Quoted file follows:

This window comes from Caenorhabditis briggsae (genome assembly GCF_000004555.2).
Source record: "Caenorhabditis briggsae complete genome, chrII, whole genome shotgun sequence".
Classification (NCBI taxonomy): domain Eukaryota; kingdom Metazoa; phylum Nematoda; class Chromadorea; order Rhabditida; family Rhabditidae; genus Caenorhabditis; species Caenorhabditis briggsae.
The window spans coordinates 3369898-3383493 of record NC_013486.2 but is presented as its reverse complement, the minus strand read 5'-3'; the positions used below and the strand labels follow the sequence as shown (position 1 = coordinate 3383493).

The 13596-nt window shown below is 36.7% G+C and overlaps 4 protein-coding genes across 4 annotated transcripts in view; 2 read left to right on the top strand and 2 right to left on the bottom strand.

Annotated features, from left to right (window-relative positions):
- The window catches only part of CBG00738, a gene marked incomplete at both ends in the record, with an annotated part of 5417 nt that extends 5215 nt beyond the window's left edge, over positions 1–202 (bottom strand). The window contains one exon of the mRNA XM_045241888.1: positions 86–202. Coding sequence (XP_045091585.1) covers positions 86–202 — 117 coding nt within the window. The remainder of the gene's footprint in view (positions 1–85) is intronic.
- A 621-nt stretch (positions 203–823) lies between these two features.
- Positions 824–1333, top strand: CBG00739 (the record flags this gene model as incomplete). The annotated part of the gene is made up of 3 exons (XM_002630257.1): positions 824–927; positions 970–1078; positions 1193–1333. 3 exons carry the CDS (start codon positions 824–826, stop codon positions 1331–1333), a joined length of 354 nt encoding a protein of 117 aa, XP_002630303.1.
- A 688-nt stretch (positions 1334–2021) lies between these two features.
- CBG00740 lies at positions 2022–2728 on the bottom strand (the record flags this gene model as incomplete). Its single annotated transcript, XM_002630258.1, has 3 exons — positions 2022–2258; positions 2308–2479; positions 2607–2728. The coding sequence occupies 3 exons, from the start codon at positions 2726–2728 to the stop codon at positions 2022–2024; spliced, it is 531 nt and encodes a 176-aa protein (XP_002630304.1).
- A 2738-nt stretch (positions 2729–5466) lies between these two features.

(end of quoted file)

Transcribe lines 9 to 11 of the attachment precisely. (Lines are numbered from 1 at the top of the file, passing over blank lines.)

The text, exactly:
- Positions 824–1333, top strand: CBG00739 (the record flags this gene model as incomplete). The annotated part of the gene is made up of 3 exons (XM_002630257.1): positions 824–927; positions 970–1078; positions 1193–1333. 3 exons carry the CDS (start codon positions 824–826, stop codon positions 1331–1333), a joined length of 354 nt encoding a protein of 117 aa, XP_002630303.1.
- A 688-nt stretch (positions 1334–2021) lies between these two features.
- CBG00740 lies at positions 2022–2728 on the bottom strand (the record flags this gene model as incomplete). Its single annotated transcript, XM_002630258.1, has 3 exons — positions 2022–2258; positions 2308–2479; positions 2607–2728. The coding sequence occupies 3 exons, from the start codon at positions 2726–2728 to the stop codon at positions 2022–2024; spliced, it is 531 nt and encodes a 176-aa protein (XP_002630304.1).